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Currently I use this strategy:

After submitting a HTML form or data sent using jQuery's $.get() or $.post() I need to know what is come and then apply logic on the basis of that.

suppose, I've got $_POST['username'], $_POST['password'] and $_POST['login_submit_button']. In my processing script file, I do like this:

if(isset($_POST['login_submit_button']) && isset($_POST['username']) && $_POST['username'] != "" && isset($_POST['password']) && $_POST['password'] != "") {
  // calling a common function safe_vars() which does
  // mysql_real_escape_string(stripslashes(trim($any_variable_need_to_become_safe)))
  // and now using the above variables for different purposes like
  // calculation, insertion/updating old values in database etc.
}

I know all this logic is wrong or having serious issues, so I want a much-secure and perfect solution instead of this. I welcome to find out vulnerabilities and severe security-bleaches in my strategy. This question can help others too, if answers came more explanatory, this can be informative community wiki.

share|improve this question
    
Checking for strlen($_POST['username']) > 0 is more efficient because you won't have to check for whether the value exists or not anymore. –  Pieter888 May 22 '12 at 12:21
    
or try && (!empty($_POST['username'])) && ... –  Neograph734 May 22 '12 at 12:22
    
Same with !empty($_POST['username']). This will throw a notice if $_POST['username'] isn't set (For both the emtpy and the strln function. But i guess you won't display notice errors when your project is online) –  Mohammer May 22 '12 at 12:25
    
@Pieter888: Yep, that seems okay than how I check it with a blank string. @ Neograph734, @ Mohammer: Hmm, actually many times isset() doesn't work as I expect it to be. I will try your suggestions. Thank you. –  Vishal May 22 '12 at 12:35

2 Answers 2

up vote 3 down vote accepted

There is no way to make a generic super "make things safe" function.

mysql_real_escape_string

You shouldn't use this at all. It uses the old mysql API, and assumes you are going to be manually smashing strings together to make SQL. Don't do that. Use PDO or mysqli and a function that deals in prepared queries and bound arguments.

stripslashes

This is an antidote to magic quotes. If magic quotes are not on it will destroy data. Don't use it. Turn magic quotes off instead.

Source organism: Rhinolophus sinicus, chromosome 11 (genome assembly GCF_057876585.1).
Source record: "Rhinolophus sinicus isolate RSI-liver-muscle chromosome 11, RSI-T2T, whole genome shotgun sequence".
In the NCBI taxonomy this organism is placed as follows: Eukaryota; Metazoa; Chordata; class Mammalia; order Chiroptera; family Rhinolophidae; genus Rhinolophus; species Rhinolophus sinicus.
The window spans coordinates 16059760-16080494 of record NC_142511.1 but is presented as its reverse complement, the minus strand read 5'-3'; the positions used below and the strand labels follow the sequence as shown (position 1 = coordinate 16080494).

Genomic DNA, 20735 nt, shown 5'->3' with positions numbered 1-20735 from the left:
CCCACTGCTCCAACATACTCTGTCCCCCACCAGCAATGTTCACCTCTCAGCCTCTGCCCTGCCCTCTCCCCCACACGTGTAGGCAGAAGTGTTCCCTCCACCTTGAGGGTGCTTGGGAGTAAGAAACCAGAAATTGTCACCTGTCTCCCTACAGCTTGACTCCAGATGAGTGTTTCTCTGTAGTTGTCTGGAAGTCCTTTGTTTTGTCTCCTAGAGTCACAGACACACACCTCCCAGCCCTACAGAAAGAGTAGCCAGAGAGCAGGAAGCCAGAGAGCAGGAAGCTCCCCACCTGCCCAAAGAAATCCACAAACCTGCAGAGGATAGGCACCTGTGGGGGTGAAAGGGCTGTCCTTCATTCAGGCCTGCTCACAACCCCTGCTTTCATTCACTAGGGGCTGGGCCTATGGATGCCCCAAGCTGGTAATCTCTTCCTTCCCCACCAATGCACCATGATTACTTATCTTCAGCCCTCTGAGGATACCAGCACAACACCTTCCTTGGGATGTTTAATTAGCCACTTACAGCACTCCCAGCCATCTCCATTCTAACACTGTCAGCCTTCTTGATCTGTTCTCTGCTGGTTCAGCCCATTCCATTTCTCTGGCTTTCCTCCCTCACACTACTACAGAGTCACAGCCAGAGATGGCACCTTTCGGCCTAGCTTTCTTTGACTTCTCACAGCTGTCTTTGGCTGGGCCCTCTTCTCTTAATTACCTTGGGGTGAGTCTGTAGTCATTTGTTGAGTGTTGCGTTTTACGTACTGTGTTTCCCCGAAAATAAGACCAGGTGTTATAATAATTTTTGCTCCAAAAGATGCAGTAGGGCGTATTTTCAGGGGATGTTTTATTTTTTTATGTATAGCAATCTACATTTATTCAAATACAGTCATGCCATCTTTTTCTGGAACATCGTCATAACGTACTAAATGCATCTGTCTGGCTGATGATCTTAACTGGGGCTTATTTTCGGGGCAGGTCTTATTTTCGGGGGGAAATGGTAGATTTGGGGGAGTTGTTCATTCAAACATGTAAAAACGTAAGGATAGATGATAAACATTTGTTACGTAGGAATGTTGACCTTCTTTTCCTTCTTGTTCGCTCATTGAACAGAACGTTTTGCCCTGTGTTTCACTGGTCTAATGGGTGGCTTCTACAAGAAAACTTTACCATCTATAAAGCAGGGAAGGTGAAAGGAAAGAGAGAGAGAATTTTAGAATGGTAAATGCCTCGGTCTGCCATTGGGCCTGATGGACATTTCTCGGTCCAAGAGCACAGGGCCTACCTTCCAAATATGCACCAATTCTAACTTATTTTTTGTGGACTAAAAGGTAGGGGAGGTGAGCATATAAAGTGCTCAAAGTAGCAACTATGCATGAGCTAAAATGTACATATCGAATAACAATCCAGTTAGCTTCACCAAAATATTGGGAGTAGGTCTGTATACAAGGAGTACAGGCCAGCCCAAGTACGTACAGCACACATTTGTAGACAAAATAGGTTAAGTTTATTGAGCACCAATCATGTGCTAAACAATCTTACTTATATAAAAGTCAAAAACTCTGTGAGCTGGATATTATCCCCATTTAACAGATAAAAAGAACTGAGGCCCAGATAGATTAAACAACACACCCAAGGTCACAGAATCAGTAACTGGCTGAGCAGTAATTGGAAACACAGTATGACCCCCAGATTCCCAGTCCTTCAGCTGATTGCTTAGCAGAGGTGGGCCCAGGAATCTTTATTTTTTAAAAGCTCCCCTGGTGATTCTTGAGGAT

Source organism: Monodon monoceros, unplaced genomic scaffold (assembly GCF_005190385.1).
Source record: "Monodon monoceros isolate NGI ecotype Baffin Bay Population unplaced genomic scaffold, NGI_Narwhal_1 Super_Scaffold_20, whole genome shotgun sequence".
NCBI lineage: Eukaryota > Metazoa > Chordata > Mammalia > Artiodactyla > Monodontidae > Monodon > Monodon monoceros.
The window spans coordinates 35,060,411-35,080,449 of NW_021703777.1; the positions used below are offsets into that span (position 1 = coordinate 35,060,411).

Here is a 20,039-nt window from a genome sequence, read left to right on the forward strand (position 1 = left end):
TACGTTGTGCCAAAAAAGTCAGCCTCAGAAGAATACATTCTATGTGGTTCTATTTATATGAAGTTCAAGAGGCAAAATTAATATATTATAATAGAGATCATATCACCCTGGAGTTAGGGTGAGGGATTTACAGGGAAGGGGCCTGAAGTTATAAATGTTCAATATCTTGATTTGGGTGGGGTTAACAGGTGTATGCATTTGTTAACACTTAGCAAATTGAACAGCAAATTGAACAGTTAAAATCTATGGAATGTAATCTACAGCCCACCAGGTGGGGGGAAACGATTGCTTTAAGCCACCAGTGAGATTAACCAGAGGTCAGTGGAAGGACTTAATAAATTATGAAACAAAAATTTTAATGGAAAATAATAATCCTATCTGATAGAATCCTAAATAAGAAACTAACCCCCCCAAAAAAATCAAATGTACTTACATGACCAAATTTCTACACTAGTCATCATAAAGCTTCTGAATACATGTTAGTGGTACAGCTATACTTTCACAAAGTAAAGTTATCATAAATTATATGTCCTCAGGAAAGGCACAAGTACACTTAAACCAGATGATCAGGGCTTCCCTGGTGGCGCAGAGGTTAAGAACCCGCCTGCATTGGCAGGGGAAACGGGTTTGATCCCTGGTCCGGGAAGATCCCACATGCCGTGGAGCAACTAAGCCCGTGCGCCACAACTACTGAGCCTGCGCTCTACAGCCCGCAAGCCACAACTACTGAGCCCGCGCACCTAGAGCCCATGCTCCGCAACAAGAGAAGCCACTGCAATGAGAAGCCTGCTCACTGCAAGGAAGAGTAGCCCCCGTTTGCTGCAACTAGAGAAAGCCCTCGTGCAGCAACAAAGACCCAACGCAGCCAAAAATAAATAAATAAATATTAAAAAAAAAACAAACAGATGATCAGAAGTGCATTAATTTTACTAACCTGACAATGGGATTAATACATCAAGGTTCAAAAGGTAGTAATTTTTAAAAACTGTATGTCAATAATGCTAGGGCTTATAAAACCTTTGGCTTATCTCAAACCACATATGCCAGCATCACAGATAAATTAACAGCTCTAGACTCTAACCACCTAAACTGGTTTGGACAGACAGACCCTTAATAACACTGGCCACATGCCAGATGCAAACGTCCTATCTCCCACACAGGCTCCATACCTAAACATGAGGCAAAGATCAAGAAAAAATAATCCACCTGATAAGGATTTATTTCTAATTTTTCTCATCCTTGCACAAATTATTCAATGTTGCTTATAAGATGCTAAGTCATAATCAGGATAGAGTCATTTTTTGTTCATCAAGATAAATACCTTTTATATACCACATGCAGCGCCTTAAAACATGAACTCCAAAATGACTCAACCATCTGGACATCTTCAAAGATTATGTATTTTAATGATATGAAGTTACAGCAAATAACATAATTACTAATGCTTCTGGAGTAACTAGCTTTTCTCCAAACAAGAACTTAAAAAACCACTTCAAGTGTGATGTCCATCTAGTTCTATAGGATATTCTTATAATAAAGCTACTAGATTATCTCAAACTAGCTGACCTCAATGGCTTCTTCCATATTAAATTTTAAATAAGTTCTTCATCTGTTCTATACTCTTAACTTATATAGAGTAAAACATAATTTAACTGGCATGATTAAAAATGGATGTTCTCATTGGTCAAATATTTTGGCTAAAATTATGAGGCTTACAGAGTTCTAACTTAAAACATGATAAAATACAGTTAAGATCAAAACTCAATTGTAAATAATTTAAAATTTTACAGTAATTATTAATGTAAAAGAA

trim

This destroys data. Don't use it unless you really want to remove white space at the start and end of the string.


Escape data for the target language immediately before inserting data into that language.

For SQL, use bound arguments and prepared queries.

For HTML, use htmlspecialchars or a template language that does escaping for you, such as mustache.

Alternatively, (if you want to allow HTML) parse it, generate a DOM, filter it using a whitelist, then serialise it back to HTML.

For JSON, use encode_json

etc.

share|improve this answer
    
+1 thorough answer. –  Jason McCreary May 22 '12 at 12:31
    
@JasonMcCreary — Good catch. Thanks. –  Quentin May 22 '12 at 12:33
    
Very lightweight, intelligently covered everything what I wanted to know! I want to become using PDO instead old obsolete mysql_* functions, a good and thoroughly explained PDO tutorial might help. Thanks for your answer by the way. –  Vishal May 22 '12 at 12:41
    
@Quentin: But I'm curious that all suggestions you mentioned are just enough to care about, or there are even more? –  Vishal May 22 '12 at 12:48
    
HTML gets a bit more complex when you start considering things like the UTF-7 bug in old IE, or if you use ' instead of " to delimit attribute values, or if you insert a URL into a document without checking that it is an acceptable URL (and not a javascript: URL). And languages that I don't mention need escaping for with something appropriate for that language. –  Quentin May 22 '12 at 12:51
  • You only need to stripslashes if you have magic_quotes enabled (use get_magic_quotes_gpc to check)
  • You should white list filter your POST vars using filter_var or ctype_* or preg_match (as well as checking bound conditions such as length and presence)
  • Use prepared statements / PDO for your queries to ensure proper escaping
  • Escape any html output with htmlentities

Nothing is bullet proof, however the above are good practices to avoid SQL injection / XSS.

share|improve this answer
    
Hmm, I've magic_quotes off by default, but I was using stripslashes for nothing. Your #2 point is noteworthy, I'll study your recommendations in more detail to filter POST vars. Thank you. –  Vishal May 22 '12 at 12:45

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